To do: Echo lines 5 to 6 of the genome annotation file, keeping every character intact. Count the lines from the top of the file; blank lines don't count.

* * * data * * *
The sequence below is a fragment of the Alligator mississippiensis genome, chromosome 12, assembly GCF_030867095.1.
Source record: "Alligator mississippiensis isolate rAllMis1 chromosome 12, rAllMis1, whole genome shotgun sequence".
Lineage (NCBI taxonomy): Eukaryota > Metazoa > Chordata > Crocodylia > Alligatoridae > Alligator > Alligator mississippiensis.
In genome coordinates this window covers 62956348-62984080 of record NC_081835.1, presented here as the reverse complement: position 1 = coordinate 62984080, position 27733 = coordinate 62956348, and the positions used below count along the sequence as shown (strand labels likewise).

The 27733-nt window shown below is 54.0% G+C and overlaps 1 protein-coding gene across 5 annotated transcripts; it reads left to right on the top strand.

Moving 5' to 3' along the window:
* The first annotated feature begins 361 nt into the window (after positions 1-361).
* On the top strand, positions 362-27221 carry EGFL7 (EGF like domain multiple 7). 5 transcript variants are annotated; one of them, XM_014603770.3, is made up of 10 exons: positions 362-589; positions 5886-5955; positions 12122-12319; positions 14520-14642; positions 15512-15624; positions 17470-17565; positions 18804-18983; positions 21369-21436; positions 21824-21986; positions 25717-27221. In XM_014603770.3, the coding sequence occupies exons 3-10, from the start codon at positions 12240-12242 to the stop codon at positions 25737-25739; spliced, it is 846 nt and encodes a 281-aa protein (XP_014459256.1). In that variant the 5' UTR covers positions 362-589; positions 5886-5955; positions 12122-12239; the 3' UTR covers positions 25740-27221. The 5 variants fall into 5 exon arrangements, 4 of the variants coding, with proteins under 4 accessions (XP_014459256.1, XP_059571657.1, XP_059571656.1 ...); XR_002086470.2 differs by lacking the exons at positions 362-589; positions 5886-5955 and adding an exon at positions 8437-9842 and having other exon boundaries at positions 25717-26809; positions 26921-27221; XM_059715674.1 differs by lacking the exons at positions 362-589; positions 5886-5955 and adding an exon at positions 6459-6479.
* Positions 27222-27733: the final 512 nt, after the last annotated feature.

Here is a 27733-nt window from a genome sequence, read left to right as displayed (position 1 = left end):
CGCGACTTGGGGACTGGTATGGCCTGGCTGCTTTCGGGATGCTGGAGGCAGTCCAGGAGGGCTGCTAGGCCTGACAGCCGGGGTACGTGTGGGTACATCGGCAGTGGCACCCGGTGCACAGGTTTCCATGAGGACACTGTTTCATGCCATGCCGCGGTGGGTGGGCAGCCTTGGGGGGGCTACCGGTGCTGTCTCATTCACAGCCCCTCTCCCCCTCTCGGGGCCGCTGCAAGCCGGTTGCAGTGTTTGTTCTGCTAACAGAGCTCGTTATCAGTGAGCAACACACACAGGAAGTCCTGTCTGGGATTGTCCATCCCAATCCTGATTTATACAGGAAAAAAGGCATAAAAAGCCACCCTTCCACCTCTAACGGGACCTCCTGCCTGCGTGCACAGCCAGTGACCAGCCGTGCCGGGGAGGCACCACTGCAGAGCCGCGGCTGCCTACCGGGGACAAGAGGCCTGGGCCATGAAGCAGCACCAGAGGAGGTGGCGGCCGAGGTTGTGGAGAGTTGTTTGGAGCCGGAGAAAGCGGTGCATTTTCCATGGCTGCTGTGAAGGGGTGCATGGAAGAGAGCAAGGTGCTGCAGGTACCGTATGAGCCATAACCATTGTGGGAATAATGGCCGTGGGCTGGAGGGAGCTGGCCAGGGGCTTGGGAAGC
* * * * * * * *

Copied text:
The 27733-nt window shown below is 54.0% G+C and overlaps 1 protein-coding gene across 5 annotated transcripts; it reads left to right on the top strand.

Moving 5' to 3' along the window: